AI is being applied to search functionality with innovation enhancing intent recognition, real time personalization, smoother workflow integration, and conversational discovery.

  • DeepStream launched a new Supplier Discovery AI Tool for greater supplier discovery efficiency. Users can search for suppliers “based on specific criteria including location, product and service specifications and “suppliers similar to” to instantly receive a list of suppliers for shortlisting.

AI-Enabled Language Translation

Innovation in this area is addressing a growing critical need for anyone searching for intelligence on international markets, suppliers and/or competitors, and solution offerings. Advances in AI-enabled translation captures, in addition to literal meaning, correct tone and context. DeepL, known for its accuracy, is arguably Google Translate’s biggest competitor, acquired new funding in early 2023 estimated at over $100 million.

  • In August, Meta introduced SeamlessM4T, an all-in-one multilingual AI translation model that allows people to communicate through speech and text across different languages. It compares itself to “building a universal language translator, like the fictional Babel Fish in The Hitchhiker’s Guide to the Galaxy.”

Space-based Data

Space-based data is poised for enormous growth. Deloitte cites the amount of data being sent to and from space will likely grow to more than 500 exabytes of information from 2020 to 2030 (a 14x increase). NamaSYS Analytics predicts, “As the doors to space-based data open wider, industries won’t just evolve; they’ll also see the emergence of entirely new sectors.” This type of data provides endless possibilities for early supply chain risk detection by monitoring climate and environmental changes, port and vessel activity, and commodity production, to name a few. Space-based data is also used in the growing area of geospatial, or location based intelligence, which uses, in addition to satellite data, ground/mobile sensing and imagery technologies to assess geographically-based activity on Earth. Examples:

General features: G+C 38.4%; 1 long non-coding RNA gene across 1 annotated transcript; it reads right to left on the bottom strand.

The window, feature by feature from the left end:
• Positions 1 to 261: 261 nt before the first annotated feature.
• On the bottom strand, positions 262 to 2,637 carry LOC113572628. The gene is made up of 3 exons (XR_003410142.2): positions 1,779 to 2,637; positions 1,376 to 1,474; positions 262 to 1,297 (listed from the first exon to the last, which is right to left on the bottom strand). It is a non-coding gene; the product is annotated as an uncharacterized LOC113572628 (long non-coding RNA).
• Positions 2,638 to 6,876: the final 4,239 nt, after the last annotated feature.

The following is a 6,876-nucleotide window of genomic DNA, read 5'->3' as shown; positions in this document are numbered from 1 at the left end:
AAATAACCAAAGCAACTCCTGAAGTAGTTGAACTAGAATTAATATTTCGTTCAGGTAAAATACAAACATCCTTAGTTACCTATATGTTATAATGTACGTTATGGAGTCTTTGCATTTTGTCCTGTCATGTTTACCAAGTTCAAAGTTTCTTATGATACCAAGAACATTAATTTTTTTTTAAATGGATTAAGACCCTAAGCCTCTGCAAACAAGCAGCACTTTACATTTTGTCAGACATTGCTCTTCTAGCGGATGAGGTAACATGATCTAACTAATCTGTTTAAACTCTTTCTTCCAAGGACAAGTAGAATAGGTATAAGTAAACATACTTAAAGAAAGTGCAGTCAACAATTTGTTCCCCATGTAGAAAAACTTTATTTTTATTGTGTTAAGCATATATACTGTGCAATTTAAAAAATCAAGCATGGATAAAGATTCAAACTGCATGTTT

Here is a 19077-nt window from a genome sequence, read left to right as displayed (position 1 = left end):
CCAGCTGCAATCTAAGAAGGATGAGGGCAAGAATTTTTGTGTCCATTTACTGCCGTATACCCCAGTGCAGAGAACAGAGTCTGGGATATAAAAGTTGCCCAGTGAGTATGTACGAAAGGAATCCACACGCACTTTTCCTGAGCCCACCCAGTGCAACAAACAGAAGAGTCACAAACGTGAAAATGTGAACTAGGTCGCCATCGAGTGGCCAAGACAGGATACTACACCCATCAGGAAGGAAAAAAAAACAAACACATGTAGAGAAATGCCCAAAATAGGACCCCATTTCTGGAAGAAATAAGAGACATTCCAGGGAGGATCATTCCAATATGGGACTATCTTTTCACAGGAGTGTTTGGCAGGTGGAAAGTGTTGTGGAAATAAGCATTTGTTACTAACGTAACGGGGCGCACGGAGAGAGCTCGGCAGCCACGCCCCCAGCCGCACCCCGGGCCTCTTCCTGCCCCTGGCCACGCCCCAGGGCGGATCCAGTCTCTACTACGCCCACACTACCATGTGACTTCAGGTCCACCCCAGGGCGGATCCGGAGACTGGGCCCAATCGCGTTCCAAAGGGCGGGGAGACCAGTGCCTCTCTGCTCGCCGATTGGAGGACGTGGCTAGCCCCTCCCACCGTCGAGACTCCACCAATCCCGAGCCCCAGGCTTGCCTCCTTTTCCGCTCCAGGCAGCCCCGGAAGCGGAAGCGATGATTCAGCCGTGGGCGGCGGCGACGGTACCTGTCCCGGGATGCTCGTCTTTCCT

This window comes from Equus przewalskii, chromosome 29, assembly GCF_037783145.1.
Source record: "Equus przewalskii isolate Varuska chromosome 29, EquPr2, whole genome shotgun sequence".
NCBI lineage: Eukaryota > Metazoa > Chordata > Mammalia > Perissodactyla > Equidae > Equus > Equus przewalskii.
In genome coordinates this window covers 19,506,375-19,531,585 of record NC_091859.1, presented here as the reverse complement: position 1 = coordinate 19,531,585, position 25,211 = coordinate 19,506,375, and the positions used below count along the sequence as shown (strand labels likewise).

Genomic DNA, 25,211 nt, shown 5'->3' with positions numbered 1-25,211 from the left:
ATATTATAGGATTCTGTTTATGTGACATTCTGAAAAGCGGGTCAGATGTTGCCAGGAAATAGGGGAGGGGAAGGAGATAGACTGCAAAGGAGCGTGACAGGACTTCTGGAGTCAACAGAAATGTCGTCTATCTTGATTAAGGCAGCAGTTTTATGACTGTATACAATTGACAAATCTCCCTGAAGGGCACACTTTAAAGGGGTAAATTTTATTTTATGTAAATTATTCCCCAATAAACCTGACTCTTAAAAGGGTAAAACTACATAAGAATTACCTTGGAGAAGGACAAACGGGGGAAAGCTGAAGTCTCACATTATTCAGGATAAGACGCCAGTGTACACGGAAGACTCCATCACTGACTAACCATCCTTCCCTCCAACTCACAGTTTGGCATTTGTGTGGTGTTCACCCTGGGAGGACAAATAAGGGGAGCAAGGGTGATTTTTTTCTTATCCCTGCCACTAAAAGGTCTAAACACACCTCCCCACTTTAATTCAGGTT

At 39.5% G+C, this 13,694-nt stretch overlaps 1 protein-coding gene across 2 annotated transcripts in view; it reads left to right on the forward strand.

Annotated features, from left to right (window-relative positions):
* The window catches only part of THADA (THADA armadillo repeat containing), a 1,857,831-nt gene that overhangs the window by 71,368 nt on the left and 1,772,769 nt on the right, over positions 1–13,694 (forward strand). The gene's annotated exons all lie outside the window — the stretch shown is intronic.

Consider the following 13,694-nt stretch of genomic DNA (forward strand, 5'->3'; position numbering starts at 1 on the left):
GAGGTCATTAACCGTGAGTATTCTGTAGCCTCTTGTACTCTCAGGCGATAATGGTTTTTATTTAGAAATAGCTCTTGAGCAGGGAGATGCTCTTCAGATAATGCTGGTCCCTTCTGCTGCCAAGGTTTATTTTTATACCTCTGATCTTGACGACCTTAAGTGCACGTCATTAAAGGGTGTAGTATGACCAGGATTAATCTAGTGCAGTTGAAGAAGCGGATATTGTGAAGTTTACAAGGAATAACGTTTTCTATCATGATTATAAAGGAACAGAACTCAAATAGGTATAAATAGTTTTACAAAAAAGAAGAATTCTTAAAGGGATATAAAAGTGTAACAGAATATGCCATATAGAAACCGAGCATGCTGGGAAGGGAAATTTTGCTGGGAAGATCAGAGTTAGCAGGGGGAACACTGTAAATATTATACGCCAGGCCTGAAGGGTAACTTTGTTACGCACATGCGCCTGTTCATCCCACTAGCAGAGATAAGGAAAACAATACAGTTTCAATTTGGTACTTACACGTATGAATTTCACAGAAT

• In November,, an early warning systems provider, launched its NextGen platform that provides probability and detailed severity forecasts on tornado, wind, hail, and flood threats up to 14 days out.
  • In October, FAO (Food and Agriculture Organization of the United Nations) announced the new FAO Agroinformatics Platform, which expands on the open access Hand-in-Hand Geospatial Platform (HiH). HiH provides food security indicators and agricultural statistics for targeting interventions. WaPOR, an example of the expanded digital capabilities, is an open data portal that uses satellite data for real time monitoring of agricultural water productivity.
  • PortWatch, an open platform that uses satellite-based vessel data and big data analytics to monitor and simulate disruptions to maritime trade flows, officially launched in November. Its purpose is to assess the impact of natural disasters. This collaborative project between the IMF and the University of Oxford.